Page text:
New Service and Beds Boost to Ease Pressure on Emergency Departments

The Marshall Liberal Government has moved to provide additional health services and more beds, while also easing pressure on the state’s emergency departments.

A new service, run by the Central Adelaide Local Health Network, will help ensure South Australians with complex needs will be able to avoid unnecessary visits to the emergency department.

Minister for Health and Wellbeing Stephen Wade said the CALHN Hospital Avoidance and Supported Discharge Service, run in partnership with the SA Ambulance Service, will help take pressure off the State’s acute health system and deliver more care options for patients.

“The Marshall Liberal Government is committed to improving healthcare for all South Australians and thanks to this new service, we will be able to offer an alternative approach to care for vulnerable members of our community,” Minister Wade said.

“This is the first service of its type in South Australia and will provide rapid multidisciplinary care to people who are unable to have their needs met in mainstream services including those with restricted mobility, bariatric conditions and residents of aged care facilities, as well as people experiencing homelessness.

“By diverting a patient away from hospital towards a more appropriate care option, this new service will help reduce demand on our emergency departments which will benefit patients and our hospitals.”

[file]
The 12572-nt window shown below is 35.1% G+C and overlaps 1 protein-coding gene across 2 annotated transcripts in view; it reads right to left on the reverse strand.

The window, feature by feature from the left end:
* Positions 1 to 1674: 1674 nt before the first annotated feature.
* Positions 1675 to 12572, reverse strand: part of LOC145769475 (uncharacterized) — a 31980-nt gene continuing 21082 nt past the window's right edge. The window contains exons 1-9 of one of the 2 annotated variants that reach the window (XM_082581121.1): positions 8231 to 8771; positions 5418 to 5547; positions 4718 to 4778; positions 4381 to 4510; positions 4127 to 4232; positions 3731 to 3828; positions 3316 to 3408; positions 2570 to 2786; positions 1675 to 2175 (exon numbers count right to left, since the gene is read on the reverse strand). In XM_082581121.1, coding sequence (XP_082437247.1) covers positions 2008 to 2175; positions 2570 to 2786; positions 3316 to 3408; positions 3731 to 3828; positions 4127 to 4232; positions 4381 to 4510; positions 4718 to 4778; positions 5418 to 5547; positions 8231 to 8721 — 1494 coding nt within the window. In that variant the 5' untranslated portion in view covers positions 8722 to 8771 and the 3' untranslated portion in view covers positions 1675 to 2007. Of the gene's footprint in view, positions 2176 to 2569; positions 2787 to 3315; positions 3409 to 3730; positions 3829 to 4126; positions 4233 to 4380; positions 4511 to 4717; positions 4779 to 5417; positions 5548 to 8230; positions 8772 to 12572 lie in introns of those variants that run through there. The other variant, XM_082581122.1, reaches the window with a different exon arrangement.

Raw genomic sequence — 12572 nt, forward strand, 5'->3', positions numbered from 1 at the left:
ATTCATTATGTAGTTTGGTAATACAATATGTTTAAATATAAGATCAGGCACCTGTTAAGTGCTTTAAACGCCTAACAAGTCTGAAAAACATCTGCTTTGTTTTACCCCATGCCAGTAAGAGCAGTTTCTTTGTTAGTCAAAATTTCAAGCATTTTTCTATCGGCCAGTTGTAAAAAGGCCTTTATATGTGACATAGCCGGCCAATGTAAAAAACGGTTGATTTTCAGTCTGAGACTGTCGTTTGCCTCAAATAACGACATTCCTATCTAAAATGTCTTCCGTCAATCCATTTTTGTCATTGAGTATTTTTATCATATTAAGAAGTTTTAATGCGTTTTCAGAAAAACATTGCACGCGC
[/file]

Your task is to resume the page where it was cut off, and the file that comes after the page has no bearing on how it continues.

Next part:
The service operates three rapid assessment bays, with additional procedure and treatment rooms. It is supported by speciality face-to-face and telehealth consultations as well as access to ultrasound, basic X-rays and point of care testing. At present it can see up to 20 patients per day.

The service will complement the Marshall Liberal Government’s Mental Health Co-Responder team (MH CORE).

The MH CORE program partners specialist CALHN mental health staff and with SA Ambulance paramedics diverts mental health patients away from emergency departments to a more appropriate community care service.

CALHN has also acted swiftly to respond to a recent surge of mental health presentations during COVID-19 by bringing online an extra four mental health beds at the RAH.

CALHN Divisional Director of Integrated Care, Lisa Bartholomaeus, said the Hospital Avoidance and Supported Discharge Service, provides a new multidisciplinary option for patients whose care needs cannot be rapidly accommodated by GPs, Priority Care Centres (PCCs) or by SAAS paramedics in the patient’s home.

“We pride ourselves on providing the highest quality care for our consumers with early consumer feedback supporting development of the service,” Ms Bartholomaeus said.

“Without this service, these patients would inevitably be transported to a hospital emergency department, which isn’t always the best option.”

SAAS Chief Executive Officer, David Place, said the Sefton Park care centre will provide better support to patients, preventing unnecessary hospital presentations when suitable.

“We are proud to be partnering with CALHN to provide this new model of care for patients with complex needs,” Mr Place said.

“For many of these patients, a hospital emergency department is often not the most appropriate option, so this service will ensure that we can direct patients to receive the right care in the right place.”

The service is open seven days a week including public holidays, Monday to Friday from 8:30am – 8pm and on weekends from 11am – 5pm.

Patients are either referred or taken there by SAAS.

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